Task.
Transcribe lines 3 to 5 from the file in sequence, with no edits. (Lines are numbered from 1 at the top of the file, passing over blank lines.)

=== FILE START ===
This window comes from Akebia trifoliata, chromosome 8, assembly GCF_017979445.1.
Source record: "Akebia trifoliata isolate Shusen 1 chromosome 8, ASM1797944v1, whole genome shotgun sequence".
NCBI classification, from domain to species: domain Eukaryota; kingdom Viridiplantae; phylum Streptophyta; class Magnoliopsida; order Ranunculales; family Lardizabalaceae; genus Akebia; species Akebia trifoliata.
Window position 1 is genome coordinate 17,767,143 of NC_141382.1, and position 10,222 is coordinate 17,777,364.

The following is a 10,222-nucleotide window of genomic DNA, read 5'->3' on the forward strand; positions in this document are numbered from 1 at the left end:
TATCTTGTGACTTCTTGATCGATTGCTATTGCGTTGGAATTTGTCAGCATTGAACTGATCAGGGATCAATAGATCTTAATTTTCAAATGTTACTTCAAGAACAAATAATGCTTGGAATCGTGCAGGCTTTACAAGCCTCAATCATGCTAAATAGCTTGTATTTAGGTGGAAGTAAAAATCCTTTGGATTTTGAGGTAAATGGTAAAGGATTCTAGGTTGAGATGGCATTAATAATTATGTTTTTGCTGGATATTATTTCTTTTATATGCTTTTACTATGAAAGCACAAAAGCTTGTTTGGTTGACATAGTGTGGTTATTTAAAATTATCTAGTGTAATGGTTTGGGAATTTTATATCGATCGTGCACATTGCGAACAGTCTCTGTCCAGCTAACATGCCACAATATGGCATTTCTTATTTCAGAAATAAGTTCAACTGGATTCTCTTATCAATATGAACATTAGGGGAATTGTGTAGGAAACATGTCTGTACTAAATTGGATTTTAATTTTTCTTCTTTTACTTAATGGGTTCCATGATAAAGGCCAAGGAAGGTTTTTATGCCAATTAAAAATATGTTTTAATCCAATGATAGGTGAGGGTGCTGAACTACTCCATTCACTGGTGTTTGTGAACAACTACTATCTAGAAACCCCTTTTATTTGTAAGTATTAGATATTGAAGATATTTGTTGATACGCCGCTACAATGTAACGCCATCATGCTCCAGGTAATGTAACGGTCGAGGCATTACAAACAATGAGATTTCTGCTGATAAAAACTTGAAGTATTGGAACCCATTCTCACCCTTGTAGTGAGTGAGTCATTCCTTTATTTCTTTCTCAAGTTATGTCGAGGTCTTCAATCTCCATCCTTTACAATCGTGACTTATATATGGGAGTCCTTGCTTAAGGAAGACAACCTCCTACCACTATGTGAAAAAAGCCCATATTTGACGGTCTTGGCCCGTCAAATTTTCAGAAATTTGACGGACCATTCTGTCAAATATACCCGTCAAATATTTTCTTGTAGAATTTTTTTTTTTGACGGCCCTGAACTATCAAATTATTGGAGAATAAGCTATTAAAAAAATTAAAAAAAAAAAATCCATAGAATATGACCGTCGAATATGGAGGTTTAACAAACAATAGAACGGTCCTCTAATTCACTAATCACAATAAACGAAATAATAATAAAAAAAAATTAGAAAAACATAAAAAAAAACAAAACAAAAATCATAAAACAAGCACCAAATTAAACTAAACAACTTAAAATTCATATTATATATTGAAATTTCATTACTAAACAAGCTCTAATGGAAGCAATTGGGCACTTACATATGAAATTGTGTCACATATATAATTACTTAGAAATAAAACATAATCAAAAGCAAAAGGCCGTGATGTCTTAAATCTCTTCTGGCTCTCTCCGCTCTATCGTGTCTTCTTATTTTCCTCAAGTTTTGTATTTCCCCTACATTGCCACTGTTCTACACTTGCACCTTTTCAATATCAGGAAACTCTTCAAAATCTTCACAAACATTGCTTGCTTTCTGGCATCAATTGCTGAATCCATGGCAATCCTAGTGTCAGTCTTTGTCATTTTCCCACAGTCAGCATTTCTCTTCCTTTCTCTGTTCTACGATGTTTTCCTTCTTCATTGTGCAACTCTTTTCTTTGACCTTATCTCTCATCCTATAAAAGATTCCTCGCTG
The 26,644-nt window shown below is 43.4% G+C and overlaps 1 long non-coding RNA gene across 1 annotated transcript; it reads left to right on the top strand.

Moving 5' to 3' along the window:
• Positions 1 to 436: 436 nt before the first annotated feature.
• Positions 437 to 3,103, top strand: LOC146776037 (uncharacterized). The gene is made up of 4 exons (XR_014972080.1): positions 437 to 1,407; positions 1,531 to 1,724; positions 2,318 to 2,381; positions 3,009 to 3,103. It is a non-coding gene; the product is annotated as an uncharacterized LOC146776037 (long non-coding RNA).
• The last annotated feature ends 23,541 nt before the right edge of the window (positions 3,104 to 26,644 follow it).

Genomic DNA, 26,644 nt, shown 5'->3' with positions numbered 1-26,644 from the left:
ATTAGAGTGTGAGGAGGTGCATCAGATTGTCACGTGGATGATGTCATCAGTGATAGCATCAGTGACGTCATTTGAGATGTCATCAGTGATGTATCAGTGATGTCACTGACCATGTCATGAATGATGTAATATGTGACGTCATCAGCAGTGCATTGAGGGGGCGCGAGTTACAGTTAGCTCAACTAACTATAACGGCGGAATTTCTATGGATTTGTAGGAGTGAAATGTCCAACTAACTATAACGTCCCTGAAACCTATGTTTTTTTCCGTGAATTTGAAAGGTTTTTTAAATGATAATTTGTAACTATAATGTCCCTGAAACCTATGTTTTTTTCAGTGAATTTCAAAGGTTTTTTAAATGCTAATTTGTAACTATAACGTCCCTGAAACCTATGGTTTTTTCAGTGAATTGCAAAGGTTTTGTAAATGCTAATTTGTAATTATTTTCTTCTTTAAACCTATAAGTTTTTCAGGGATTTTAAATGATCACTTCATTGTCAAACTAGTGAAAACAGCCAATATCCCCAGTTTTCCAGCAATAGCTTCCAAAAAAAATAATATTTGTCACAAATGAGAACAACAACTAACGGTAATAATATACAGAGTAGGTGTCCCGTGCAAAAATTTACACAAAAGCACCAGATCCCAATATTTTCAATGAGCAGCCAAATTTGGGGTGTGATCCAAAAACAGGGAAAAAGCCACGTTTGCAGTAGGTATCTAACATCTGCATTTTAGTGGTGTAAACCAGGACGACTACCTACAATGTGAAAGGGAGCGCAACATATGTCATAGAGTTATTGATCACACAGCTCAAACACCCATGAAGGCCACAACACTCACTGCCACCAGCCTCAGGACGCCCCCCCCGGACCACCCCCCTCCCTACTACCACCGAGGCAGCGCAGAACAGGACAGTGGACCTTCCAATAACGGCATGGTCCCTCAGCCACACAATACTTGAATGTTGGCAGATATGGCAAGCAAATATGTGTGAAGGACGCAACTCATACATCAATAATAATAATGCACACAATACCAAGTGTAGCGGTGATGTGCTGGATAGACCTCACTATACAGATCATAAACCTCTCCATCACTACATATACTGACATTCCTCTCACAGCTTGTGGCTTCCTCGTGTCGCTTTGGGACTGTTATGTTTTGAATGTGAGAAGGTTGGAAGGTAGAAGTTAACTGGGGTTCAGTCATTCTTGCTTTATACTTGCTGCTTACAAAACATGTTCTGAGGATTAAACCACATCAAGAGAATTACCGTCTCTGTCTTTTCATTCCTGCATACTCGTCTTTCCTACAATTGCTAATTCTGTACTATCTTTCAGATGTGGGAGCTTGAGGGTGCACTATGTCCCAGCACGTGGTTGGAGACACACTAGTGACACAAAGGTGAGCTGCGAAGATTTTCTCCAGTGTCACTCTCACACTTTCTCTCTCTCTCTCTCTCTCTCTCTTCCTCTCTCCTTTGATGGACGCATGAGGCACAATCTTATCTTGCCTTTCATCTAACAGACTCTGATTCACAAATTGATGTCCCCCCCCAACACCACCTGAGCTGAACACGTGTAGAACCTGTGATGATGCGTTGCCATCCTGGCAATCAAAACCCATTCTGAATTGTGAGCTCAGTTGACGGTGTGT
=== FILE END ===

NCBI classification, from domain to species: domain Eukaryota; kingdom Viridiplantae; phylum Streptophyta; class Magnoliopsida; order Ranunculales; family Lardizabalaceae; genus Akebia; species Akebia trifoliata.
Window position 1 is genome coordinate 17,767,143 of NC_141382.1, and position 10,222 is coordinate 17,777,364.

The following is a 10,222-nucleotide window of genomic DNA, read 5'->3' on the forward strand; positions in this document are numbered from 1 at the left end: